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Flu vaccinations should be provided free in China to promote immunizations and help protect the public against the virus, a World Health Organization expert said recently.
"Only about 2 percent of people in China receive flu vaccinations, and a major reason is that the vaccines are not free," said Zuo Shuyan, a vaccine researcher at the WHO's China office in Beijing. "We hope the government will include flu vaccines in its national immunization program so that more people are covered by the service."
Unlike Category 1 vaccines - vaccines provided free to the public, such as those for measles, polio and hepatitis B - flu vaccines in China are in Category 2, which means they are optional, and people must pay for them.
However, in a few places in China - including Beijing and Shanghai - local governments provide free flu shots to certain groups of people, such as those 60 or older, as well as primary and middle school students.
China was hit by a severe flu epidemic over the past winter, with 56 reported deaths on the Chinese mainland in January, according to the National Health Commission. Public health experts have said receiving flu vaccines is the best way to prevent illness.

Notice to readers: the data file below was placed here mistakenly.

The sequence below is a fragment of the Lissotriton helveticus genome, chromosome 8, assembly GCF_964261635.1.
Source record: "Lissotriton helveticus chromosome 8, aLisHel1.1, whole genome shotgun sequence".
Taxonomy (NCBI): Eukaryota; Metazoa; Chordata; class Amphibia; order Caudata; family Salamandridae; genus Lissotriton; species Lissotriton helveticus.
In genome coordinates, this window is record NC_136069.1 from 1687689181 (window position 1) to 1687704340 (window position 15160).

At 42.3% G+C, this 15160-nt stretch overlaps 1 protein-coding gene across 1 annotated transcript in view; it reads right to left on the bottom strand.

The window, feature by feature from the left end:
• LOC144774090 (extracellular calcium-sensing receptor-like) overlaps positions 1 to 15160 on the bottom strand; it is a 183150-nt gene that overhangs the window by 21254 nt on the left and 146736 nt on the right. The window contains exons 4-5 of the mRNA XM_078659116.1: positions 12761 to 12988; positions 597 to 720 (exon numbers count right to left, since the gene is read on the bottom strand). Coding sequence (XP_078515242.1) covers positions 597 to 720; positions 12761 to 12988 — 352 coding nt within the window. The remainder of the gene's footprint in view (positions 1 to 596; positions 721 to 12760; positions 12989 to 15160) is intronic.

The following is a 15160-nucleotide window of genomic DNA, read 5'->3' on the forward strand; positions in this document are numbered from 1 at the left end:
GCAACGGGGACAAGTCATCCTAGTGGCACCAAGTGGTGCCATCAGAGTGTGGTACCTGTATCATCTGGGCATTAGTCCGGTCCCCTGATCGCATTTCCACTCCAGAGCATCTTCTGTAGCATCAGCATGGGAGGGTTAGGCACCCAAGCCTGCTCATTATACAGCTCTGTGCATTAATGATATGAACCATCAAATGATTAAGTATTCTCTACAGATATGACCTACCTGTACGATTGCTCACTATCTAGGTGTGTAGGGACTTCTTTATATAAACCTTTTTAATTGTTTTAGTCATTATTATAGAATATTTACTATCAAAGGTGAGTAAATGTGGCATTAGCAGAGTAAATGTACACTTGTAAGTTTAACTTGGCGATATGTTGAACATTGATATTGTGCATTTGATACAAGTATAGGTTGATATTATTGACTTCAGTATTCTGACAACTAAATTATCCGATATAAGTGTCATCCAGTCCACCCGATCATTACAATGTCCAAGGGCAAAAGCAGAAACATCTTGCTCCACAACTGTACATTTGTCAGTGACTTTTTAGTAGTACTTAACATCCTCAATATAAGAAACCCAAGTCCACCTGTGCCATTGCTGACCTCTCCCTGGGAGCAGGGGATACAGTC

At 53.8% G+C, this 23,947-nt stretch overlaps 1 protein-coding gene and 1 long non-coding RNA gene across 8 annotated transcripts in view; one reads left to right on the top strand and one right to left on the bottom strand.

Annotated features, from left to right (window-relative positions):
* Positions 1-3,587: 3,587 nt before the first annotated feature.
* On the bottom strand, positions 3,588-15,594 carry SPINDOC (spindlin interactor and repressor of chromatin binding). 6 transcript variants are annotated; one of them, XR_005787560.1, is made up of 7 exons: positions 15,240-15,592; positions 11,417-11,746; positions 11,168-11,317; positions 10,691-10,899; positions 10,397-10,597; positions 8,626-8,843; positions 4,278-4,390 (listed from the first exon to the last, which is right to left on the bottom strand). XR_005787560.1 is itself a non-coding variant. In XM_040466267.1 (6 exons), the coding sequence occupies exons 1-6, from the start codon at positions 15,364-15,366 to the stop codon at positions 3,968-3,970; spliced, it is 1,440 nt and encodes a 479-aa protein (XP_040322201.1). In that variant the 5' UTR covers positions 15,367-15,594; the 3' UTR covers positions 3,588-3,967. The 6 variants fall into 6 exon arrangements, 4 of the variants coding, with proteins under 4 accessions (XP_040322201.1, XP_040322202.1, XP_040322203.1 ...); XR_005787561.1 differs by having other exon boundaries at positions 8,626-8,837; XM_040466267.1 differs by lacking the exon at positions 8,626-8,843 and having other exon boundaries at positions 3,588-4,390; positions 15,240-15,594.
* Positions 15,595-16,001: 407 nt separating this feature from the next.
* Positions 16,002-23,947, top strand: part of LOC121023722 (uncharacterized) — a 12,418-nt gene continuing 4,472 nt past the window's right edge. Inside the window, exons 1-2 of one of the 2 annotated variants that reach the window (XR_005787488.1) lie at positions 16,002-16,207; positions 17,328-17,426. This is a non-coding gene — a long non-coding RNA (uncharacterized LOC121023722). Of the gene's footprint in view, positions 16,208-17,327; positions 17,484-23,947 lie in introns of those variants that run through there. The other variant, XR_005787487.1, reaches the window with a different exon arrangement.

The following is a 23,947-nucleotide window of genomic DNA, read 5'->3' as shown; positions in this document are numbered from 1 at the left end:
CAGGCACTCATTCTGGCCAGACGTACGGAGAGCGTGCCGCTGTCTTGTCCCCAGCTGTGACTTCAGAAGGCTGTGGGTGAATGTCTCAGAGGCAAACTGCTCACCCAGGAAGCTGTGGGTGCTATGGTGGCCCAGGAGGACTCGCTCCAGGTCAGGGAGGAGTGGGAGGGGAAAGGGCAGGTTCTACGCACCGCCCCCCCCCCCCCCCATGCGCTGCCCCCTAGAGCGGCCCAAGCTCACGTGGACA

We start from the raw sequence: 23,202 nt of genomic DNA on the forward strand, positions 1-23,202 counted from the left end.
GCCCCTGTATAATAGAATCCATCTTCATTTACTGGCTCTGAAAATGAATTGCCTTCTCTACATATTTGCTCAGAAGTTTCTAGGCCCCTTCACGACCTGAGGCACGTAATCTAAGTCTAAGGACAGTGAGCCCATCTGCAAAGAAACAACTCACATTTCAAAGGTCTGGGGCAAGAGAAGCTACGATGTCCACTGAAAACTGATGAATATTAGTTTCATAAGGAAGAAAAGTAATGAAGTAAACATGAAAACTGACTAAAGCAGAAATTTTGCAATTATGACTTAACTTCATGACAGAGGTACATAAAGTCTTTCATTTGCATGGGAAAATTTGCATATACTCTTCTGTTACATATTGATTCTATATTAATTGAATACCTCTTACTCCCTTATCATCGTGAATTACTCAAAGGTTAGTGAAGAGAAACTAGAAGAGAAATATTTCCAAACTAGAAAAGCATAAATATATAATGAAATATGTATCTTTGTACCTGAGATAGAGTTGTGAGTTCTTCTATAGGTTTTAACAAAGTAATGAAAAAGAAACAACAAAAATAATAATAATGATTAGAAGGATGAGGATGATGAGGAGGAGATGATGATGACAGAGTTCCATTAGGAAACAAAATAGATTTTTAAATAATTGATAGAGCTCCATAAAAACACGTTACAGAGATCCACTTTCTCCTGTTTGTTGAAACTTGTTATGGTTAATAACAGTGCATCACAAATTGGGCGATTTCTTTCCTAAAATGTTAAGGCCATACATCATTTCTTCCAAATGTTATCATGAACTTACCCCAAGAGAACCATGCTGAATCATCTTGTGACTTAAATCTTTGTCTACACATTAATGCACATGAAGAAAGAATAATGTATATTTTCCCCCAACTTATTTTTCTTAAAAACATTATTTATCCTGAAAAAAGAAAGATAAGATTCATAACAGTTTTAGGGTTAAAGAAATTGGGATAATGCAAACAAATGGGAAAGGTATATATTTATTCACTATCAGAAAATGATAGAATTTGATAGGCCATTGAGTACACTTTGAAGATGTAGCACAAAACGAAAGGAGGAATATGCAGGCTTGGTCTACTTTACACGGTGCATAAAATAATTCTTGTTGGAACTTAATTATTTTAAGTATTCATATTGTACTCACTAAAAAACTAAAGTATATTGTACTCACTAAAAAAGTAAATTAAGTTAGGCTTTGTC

Vaccines that can be effective against four major strains of the flu virus are under development by Chinese companies and may be available on the domestic market later this year, according to the Chinese Center for Disease Control and Prevention. Vaccines currently in use on the Chinese mainland are effective against three strains.
In 2016, the WHO recommended that China include five vaccines in Category 1, including pneumococcal, rotavirus and flu vaccines, as these are recommended by the WHO for mandatory use in all countries.
Wang Huaqing, chief expert in the immunization program of Chinese CDC, said additional Category 2 vaccines may be provided free by the government in the future, but more feasibility studies and cross-departmental coordination are needed for decision-making.
Since 1978, when China undertook a national immunization program, incidences of many infectious diseases have been greatly reduced, he said, with some diseases fully eradicated.
For example, smallpox was wiped out in China in 1960 as a result of a door-to-door vaccination program that covered the entire population, Wang said - 20 years ahead of the eradication of the disease worldwide.